The Christian concept of human dignity can be looked at that all humans were created in the image and likeness of God. How individuals think or feel about each other, every person has an intrinsic and incalculable worth and dignity. What that means is that every human life is considered sacred. However, we live in a society where more and more it seems like the exact opposite is true. We would instead judge others, especially those who would be considered marginalized than to look at them as a creation of God.
In our Baptismal Covenant that we say during a baptism and every time we renew our vows when asked will we strive for justice and peace among all people and respect the dignity of every human being, our answer is, I will with God’s help. Saying that means that we recognize that this is something that we cannot do on our own. We acknowledge that it is only with God’s help that we can hope to treat others with respect and make sure that we care for others the way that we want to be cared for. We are also reminded of this during the season of Epiphany. The Preface of the Epiphany of the Incarnation states: O God, who wonderfully created, and yet more wonderfully restored, the dignity of human nature: Grant that we may share the divine life of him who humbled himself to share our humanity, your Son Jesus Christ. This so beautifully shows why it is that we should try to live our lives in respect for everyone.
There are also several scriptural references located in the bible that illustrate the concept of human dignity. Genesis 1:26-31 mentions that God created man and woman in his image. This is a reminder that from the beginning that it was God who created everyone. Deuteronomy 10:17-19 talks about, God’s loves for the orphan, the widow, and the stranger. This verse can serve as a notice that we love as God loved. He did not treat others differently due to their status. The is echoed in Proverbs 22:2, “The Lord is the maker of both rich and poor.”
The New Testament also has references for this concept. In Luke 10:25-37 talks about, the good Samaritan recognized the dignity in the other and cared for his life. This is an essential text because it requires us to think about who is our neighbor. It’s not just those who we have things in common with but also those who society might say we should avoid.
A liturgical resource that I feel would be helpful to prepare the participants for the immersion trip would be to have a forum to discuss the Baptismal Covenant. Another helpful resource that could be used is to have the participants begin a practice of doing the Daily Office and include prayers for others during their intercessions.
As the chaplain/clergy presence on this trip, it is critical that I get everyone that decides to participate, both socially and theologically prepared for the trip participants. Transferring the concept of human dignity can present challenges in trying to help prepare immersion-trip participants being able to acknowledge, become sensitized to, and enter into a genuine relationship with people of different socioeconomic, racial and minority backgrounds. The preparation experiences should be thorough enough to help participants recognize that they may not understand the experiences of others.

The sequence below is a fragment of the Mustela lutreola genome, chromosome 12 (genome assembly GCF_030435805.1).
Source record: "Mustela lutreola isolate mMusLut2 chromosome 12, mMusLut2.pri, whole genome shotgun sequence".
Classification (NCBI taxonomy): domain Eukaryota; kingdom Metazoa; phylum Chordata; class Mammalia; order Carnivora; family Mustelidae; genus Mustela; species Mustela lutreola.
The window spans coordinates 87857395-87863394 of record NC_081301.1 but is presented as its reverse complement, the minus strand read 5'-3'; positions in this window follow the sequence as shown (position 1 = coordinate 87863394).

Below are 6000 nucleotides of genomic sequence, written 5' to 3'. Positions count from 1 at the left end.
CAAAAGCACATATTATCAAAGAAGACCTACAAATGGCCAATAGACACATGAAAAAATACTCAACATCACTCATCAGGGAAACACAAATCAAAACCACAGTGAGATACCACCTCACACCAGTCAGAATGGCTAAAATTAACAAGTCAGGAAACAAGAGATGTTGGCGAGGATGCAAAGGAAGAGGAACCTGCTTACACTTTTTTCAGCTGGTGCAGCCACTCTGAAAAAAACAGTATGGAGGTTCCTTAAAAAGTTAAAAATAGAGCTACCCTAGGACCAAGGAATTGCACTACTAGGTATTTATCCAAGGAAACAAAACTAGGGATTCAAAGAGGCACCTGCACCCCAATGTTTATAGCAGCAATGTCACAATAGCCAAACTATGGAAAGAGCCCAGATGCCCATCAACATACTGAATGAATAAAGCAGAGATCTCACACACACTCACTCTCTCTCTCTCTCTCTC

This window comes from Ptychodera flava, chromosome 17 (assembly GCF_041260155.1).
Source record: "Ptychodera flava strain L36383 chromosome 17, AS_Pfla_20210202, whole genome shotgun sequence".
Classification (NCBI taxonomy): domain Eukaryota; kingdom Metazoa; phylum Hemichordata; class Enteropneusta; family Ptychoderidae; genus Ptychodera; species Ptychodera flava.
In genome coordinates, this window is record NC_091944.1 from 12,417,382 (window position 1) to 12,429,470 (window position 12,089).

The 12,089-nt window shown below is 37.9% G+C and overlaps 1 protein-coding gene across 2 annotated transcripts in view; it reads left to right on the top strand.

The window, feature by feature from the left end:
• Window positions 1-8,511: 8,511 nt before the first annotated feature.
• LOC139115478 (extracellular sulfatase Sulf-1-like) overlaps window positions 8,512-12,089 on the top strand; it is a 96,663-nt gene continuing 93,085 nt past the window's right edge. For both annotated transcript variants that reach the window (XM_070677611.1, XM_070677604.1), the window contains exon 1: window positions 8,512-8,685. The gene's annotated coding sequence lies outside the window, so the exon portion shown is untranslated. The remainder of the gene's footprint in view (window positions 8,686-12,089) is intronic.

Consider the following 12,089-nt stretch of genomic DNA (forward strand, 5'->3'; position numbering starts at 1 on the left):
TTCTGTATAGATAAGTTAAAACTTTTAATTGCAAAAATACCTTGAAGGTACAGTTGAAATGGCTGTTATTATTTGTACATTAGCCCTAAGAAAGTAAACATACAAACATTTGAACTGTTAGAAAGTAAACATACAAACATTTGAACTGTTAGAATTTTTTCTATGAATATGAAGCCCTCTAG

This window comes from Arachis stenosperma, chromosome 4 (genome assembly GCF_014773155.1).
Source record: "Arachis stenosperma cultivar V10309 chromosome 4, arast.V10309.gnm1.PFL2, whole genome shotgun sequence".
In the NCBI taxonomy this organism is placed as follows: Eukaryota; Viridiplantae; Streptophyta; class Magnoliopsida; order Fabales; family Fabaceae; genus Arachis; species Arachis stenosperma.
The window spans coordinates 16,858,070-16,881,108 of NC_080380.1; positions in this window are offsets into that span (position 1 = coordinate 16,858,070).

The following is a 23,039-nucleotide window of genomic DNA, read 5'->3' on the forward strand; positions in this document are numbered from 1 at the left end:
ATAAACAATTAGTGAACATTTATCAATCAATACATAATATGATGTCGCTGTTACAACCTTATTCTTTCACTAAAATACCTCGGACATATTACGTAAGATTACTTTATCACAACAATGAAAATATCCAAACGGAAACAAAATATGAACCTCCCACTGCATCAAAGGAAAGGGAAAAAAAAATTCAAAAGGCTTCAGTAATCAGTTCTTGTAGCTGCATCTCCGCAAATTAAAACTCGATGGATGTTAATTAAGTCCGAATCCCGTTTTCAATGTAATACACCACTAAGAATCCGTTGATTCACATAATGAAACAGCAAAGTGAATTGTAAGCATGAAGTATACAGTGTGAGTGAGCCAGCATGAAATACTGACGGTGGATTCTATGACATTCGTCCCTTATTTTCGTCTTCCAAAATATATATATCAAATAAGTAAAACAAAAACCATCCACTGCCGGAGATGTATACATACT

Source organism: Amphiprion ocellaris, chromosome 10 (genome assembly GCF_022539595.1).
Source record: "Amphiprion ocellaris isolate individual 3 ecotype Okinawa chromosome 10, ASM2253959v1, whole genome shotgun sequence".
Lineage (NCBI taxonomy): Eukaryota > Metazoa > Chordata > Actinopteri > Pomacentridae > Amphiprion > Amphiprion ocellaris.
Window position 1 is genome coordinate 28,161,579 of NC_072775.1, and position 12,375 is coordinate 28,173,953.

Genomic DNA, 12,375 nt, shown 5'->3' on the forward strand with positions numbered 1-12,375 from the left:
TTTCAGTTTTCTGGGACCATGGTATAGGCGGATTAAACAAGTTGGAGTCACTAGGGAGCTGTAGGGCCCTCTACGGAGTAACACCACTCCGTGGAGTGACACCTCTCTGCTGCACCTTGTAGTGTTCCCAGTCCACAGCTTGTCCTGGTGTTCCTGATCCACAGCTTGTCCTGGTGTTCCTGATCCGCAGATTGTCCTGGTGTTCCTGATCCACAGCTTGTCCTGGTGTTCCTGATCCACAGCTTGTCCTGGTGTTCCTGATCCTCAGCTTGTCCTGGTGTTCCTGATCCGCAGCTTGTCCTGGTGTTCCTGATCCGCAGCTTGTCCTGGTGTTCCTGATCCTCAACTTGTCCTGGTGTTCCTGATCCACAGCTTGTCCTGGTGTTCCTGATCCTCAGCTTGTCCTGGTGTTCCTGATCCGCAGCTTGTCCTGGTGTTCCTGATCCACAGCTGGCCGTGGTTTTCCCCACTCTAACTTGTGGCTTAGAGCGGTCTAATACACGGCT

One of the first steps would be informing the youth the purpose of the trip which is, helping teenagers embrace and respect the dignity of all people. I want everyone involved to be clear about what exactly we want to accomplish. Each young person should have a stake in helping develop what they wish to their vision. Also, what results they want and how they want to go about creating those results. Then we can all work together to research issues and contributing factors. I want to make sure the youth are involved from the beginning in shaping plans, researching strategies that might work, selecting strategies to try and implementing them.
I would then introduce them to the scripture references mentioned above to make sure that they understood why respecting the dignity of others is essential. Also, it would be useful for the youth group is to work with them to build cultural competence for working effectively and respectfully with youth from a variety of backgrounds. This will help to illustrate to the child that they may not understand the experiences of others. Just because they may have it in common with a majority in their circle of friends does not make it the norm. The way things are in an economically depressed racial minority community. This will go a long way in helping them be prepared to engage with others who do not share the same background as they do.
They should be able to learn about their own culture through a process of self-assessment that includes examining their culture’s assumptions and values and their perspectives. Also, they should learn as much as they can about significant aspects of their cultural backgrounds. These steps will allow them to reflect on the theological reasons that they should be done in respecting human dignity. Keeping in mind what they already learned about different backgrounds will hopefully help them be more sensitive and capable of entering genuine relationships with those they encounter.
With this framework in place, my prayer is that they would now be ready to enter into the immersion trip. I believe that the training that has been outlined would open them up to view others the way that God looks at all of us. Showing love to others and respecting their dignity is what God wants for all of his creation.
Publishing, Church. 1789. The Book of Common Prayer and Administration of the Sacraments
and Other Rites and Ceremonies of the Church. New York: Greenwich, Conn.: CHURCH